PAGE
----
Occupational Health Nurse


Nurses have worked in an occupational health capacity since the field of nursing was born, but this specialty was not officially recognized until 1971 when the American Board for Occupational Health Nurses was established.  This type of nurse has a very diverse job description and will perform many tasks throughout the day.

They may work in an occupational therapist capacity, or they may work for major corporations in a consulting capacity, so that they can help to prevent workplace injuries and illnesses.

Occupational Health Nurse Job Outlook


Occupational Health Nurse Salary

The median occupational health nurse salary is $71,441 per year.  The lowest 10 percent earn $57,623 per year and the highest 10 percent earn $86,538 per year.

How much you earn will depend on a large variety of factors.  For example, occupational health nurses usually command a much higher salary when they work for nationally-recognized hospitals than when they work for smaller community hospitals.  There are also great salary differences seen when nurses work for major corporations instead of hospital systems.  Other factors that can impact your earning power include your level of experience, whether you have any occupational health nurse certification, your level of education and your geographic area.


Occupational Health Nurse Job Description

This type of nurse can work in hospitals, clinics, outpatient centers, for corporations or for state and federal governmental agencies.  He or she will perform a wide variety of tasks and these many include:

  • Assessment and observation of the work environment and all workers
  • Educating employees and employers about different medical diagnoses
  • Identification of abnormalities
  • Describing the response to different exposures in the workplace
  • Documenting illnesses and injuries that are related to the workplace
  • Evaluating the occupational and medical histories of employees
  • Evaluating employee subjective complaints
  • Performing industrial hygiene and diagnostic screening tests
  • Evaluating personal exposure monitoring
  • Looking at the workplace and identifying potential exposures and hazards
  • Managing both non-occupational and occupational injury and illness

This type of nurse needs to be very familiar with the industry that he or she works in.  They will need to know about different things to look for that could potentially cause health issues and accidents.  For example, if the nurse works for an industrial steel plant, he or she needs to understand how the different machines work, the different chemicals used and the general process of steel production.  This will help in identifying potential issues before they arise and cause illness or injury to one or more employees.  When this type of nurse works at a hospital, he or she usually deals with workplace injuries and illnesses and may help to decide if any Worker’s Compensation claims are viable.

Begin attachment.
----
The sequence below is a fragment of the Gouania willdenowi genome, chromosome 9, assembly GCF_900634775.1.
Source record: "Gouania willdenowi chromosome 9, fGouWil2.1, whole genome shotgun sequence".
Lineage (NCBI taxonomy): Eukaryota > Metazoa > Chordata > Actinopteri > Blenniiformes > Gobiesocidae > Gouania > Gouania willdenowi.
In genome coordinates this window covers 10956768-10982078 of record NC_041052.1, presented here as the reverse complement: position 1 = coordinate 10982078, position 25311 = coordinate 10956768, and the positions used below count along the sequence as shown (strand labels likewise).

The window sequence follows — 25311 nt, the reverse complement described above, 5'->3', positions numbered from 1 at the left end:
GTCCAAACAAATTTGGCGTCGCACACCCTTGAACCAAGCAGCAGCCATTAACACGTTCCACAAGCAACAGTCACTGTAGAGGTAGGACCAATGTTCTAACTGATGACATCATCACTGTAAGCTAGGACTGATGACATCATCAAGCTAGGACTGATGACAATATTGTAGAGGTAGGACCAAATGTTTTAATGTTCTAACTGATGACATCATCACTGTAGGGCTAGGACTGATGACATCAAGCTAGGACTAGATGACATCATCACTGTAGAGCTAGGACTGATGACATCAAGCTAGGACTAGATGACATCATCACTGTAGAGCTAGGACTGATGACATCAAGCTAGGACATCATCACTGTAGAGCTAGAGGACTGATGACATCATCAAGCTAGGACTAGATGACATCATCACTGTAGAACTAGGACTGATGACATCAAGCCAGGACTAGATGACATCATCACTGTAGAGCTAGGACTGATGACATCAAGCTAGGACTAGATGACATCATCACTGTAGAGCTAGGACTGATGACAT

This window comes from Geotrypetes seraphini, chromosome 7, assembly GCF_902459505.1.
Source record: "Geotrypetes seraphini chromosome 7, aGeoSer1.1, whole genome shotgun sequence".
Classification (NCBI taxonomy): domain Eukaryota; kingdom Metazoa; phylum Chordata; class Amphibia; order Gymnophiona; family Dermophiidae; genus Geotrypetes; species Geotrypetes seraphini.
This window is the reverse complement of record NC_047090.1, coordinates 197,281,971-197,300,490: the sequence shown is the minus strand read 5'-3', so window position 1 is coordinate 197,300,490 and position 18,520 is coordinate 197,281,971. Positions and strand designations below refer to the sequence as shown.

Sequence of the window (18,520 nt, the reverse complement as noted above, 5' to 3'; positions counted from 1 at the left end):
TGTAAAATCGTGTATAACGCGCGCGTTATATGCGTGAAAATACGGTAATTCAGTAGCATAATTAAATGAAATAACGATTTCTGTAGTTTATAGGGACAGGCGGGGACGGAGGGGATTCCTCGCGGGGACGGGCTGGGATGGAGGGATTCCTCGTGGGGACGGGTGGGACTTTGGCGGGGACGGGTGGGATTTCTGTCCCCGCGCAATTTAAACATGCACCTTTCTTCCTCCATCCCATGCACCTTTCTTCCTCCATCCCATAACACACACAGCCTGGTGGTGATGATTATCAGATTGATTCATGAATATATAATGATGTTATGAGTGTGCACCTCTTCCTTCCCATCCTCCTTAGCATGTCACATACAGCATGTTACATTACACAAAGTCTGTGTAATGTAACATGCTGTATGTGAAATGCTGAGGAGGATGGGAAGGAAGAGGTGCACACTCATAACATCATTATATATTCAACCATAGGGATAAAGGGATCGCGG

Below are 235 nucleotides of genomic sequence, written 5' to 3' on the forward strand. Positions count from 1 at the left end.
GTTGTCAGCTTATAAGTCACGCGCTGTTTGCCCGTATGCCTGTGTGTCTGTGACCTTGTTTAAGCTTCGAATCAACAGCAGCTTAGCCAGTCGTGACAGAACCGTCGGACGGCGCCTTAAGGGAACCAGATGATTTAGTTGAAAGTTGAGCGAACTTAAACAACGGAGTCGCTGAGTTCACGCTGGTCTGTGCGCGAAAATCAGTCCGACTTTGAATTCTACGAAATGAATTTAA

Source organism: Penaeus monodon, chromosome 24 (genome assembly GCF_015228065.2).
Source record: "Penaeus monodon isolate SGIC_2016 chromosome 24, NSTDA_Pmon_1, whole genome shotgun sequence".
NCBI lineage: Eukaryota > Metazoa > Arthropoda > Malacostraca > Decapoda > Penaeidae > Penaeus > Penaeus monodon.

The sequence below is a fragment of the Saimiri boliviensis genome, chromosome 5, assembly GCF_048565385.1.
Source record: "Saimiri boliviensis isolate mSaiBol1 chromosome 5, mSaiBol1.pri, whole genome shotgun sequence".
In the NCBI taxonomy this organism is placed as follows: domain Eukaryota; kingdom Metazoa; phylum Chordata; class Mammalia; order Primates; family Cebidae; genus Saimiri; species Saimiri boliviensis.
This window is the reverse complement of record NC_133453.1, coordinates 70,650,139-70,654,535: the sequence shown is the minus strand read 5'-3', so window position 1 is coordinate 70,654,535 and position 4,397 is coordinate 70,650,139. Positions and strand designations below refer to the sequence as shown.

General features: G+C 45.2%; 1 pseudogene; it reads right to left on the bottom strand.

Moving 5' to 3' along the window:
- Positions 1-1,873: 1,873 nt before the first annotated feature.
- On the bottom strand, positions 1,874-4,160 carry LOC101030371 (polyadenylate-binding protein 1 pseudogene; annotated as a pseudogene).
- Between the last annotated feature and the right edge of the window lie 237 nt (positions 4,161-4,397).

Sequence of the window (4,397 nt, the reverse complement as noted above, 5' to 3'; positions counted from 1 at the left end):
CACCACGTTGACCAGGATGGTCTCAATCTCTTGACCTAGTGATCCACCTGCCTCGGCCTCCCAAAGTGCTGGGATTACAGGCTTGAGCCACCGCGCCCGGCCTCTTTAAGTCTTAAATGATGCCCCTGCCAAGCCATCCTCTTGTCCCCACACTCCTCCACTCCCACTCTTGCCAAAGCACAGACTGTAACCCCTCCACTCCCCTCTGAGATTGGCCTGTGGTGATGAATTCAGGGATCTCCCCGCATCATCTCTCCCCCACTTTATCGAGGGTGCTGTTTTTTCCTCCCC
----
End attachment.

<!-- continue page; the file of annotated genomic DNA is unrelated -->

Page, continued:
Occupational Health Nurse Education

When you are looking at how to become an occupational health nurse the first thing you will notice is that you need an undergraduate degree in nursing.  You can choose an associate degree which will take about two years to complete or a bachelor’s degree which will take about four years to complete.  The school you choose must be fully accredited to ensure that you can sit for the National Council Licensure Examination for Registered Nurses.  Once you are licensed, you can seek employment opportunities in occupational nursing.

Your undergraduate nursing degree will require that you take a mixture of both lecture classes and clinical hours.  Some lecture classes will also have a laboratory component.  The following are common classes taken with undergraduate nursing degrees:

  • Pediatric nursing
  • Microbiology
  • Medical surgical nursing
  • Pathophysiology
  • Geriatric nursing
  • Anatomy and physiology
  • Obstetrical nursing
  • Pharmacology
  • Psychiatric nursing
  • Nursing fundamentals
  • Nutrition
  • Acute care nursing


Occupational Health Nurse Certification and Licensing

You will need to begin by obtaining your registered nursing license by successfully passing the National Council Licensure Examination for Registered Nurses.  Once you pass this you can start to seek a career as an occupational health nurse.  To expand your knowledge and career opportunities, you can choose to pursue your Certified Occupational Health Nurse (COHN) certification.  This is granted by the American Board of Occupational Health Nurses and requires that you pass a 160-question test.  To apply for credentials, you must have have your registered nursing license and 3,000 work hours in the field of occupational health within a five-year period.

Once you receive this certification, it will be active for five years.  You must renew it before the five years is up to remain active.  To recertify you must meet the following requirements:

  • Active registered nursing license
  • Documented continuing education
  • Pay all applicable fees
  • 3,000 hours of occupational health nursing practice


Occupational Health Nurse Job Outlook

The growth rate for occupational health nurses is much faster than the average rate.  Career opportunities in occupational health nursing are expected to grow by 26 percent between 2010 and 2020.

The new guidelines surrounding medical insurance for employers and the increased cost of Worker’s Compensation benefits have spurred an increase in the demand for occupational health nurses.  This type of nurse can also help to ensure a healthy workforce and this will be in greater demand once more and more companies start offering medical insurance to their employees.  This type of nurse can save companies money by helping to prevent workplace accidents and helping to ensure a healthier work environment.




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